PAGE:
Thursday, 19 July 2018

USA: Delta Enticing Flight Attendants A $1K Bonus For Extra Summer Duty As A Thank you

Delta Air Lines has its ways of enticing frontline employees to go that extra hour this summer, which, as we all know, is peak travel season.

Delta Air Lines this year is offering every flight attendant who works at least 100 hours each month during June, July and August a “thank you” bonus payout of $1,000.

According to a Delta spokeswoman, for the last three years the carrier has offered some kind of bonus incentive to keep flight attendants on the job for a minimum of 100 hours a month during the summer.

Of course, Delta flight attendant sources see both the upside and downside of this "thank you" incentive. The upside is easy. It’s more cash in their pockets.

The downside is that flight attendants who want that extra cash may push themselves to work more hours than they would be comfortable working.

Or it may push them to work hours even when they are under the weather, or possibly even suffering from some more serious malady, like the flu, which wouldn’t be good for the employee or for those who work or fly as passengers in close proximity to said employee.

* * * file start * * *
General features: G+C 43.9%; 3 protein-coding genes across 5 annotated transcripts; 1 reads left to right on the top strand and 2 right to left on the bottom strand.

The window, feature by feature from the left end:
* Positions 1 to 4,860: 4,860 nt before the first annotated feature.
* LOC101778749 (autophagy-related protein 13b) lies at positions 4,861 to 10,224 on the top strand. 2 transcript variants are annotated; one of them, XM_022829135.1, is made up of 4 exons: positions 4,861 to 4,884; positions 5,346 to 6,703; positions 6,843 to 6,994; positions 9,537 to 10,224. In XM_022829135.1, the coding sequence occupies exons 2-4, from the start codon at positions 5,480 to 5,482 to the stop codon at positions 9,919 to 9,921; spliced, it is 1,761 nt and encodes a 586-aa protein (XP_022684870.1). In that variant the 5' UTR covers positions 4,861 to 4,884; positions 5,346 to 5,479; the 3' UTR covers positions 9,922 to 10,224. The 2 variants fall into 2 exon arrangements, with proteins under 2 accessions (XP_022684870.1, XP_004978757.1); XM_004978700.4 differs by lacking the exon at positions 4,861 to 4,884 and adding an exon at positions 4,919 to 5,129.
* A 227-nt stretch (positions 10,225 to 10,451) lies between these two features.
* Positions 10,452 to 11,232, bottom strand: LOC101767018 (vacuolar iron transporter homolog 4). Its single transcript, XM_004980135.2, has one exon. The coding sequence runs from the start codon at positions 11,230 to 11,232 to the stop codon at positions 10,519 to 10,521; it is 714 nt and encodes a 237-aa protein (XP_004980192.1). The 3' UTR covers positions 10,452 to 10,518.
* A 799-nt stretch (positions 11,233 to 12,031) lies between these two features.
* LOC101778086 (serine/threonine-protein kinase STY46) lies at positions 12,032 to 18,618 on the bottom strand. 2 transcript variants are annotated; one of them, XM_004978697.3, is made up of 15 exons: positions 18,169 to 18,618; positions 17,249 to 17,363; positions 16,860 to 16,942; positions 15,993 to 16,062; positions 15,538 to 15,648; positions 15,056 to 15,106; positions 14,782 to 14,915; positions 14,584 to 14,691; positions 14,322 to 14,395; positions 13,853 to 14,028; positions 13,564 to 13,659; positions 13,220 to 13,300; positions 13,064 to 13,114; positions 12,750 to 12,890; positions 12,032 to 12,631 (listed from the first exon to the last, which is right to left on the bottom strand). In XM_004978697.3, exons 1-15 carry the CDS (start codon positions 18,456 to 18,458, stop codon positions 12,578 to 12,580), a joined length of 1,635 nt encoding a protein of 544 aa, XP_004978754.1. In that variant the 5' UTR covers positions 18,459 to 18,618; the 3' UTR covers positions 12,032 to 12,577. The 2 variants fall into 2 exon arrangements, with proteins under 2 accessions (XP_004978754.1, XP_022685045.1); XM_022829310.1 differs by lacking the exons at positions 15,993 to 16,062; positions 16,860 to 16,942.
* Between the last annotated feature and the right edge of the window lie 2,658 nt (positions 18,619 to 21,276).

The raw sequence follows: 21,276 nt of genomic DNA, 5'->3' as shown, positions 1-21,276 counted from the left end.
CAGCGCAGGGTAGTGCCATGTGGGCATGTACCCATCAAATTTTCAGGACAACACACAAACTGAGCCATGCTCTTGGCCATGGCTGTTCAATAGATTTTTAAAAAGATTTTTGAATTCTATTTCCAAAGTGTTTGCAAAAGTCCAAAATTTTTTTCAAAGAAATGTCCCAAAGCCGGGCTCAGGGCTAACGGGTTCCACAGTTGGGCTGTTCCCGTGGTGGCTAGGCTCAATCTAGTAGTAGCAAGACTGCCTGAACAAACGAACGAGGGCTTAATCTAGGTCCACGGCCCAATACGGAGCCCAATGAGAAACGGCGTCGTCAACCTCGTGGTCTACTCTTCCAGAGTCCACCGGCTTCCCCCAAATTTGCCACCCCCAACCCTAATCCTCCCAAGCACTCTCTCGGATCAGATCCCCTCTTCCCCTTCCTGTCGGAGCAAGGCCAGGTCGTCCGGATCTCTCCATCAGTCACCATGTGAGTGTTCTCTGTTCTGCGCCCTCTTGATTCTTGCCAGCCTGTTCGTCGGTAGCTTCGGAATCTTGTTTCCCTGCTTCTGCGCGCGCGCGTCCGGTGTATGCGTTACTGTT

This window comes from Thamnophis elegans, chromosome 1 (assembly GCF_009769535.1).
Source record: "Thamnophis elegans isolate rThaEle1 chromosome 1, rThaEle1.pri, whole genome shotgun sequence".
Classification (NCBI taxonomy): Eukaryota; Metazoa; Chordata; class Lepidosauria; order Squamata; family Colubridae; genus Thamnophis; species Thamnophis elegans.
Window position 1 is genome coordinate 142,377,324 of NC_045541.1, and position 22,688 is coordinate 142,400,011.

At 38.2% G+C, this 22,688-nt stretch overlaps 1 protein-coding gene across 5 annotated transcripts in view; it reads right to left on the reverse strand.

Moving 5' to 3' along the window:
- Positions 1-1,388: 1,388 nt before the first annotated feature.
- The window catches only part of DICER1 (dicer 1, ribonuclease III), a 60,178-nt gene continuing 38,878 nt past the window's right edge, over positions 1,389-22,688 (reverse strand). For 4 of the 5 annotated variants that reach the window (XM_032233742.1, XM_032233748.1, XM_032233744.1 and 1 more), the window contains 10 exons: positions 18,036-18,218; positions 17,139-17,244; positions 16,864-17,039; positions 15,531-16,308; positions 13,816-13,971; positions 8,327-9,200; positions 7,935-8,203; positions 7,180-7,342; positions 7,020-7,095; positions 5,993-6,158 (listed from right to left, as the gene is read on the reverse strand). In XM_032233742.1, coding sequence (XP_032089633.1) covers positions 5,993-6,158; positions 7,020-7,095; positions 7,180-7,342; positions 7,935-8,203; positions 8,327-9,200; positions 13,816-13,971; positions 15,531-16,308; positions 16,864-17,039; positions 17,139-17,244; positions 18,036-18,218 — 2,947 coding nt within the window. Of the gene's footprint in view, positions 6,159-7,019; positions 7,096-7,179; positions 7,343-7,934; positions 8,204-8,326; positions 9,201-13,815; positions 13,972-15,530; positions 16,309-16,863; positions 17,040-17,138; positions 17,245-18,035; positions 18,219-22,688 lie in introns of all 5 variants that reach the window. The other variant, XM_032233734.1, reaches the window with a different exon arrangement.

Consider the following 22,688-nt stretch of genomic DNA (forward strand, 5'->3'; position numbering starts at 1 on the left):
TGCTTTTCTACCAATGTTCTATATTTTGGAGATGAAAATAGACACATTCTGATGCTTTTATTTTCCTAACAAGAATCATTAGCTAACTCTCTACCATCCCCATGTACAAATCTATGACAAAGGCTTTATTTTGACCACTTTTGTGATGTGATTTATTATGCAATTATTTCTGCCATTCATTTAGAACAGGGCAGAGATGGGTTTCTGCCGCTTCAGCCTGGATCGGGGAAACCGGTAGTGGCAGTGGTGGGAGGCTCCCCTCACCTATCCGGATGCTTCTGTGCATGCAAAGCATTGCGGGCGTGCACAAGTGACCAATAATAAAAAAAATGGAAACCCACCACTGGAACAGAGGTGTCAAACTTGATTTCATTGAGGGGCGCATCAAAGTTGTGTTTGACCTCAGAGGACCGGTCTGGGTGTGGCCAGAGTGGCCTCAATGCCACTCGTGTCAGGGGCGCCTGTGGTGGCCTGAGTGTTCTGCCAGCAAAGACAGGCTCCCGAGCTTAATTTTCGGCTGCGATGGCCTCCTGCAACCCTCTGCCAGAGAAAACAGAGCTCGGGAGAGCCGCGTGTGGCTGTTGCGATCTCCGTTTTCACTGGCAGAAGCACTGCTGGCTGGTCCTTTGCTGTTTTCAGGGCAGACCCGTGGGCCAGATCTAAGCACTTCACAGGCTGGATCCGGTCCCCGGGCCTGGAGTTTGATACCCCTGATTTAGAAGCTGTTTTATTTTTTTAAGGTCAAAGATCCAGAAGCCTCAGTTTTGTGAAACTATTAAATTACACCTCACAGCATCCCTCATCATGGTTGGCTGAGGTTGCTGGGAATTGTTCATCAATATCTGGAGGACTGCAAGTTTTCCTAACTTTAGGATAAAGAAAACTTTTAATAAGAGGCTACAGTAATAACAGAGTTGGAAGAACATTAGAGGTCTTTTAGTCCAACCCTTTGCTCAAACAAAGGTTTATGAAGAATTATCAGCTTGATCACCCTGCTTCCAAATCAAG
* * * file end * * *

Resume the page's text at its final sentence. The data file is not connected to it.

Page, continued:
But keeping more workers, especially flight attendants, on the job during peak travel season is good for Delta, for sure.

It gives Delta more flexibility when flights run the risk of being delayed or worse yet cancelled because of crew-related issues.

And such a scenario is definitely not something Delta wants. Delta has become the preeminent carrier when it comes to on-time arrival performance among the four largest domestic carriers, which also include United Continental Holding Group Inc.'s United Airline, American Airlines Group Inc. and Southwest Airlines Co.

Having the flight attendants at hand to keep planes running on time has to be one of the secret or now not so secret tactics Delta is employing to ensure the airline maintains it leadership status in on-time performance.

And as Delta and its competitors know all too well, the peak summer travel season with rampant thunderstorms and packed planes aplenty is when United States based carriers’ ability to keep planes operating on schedule is tested to the max.


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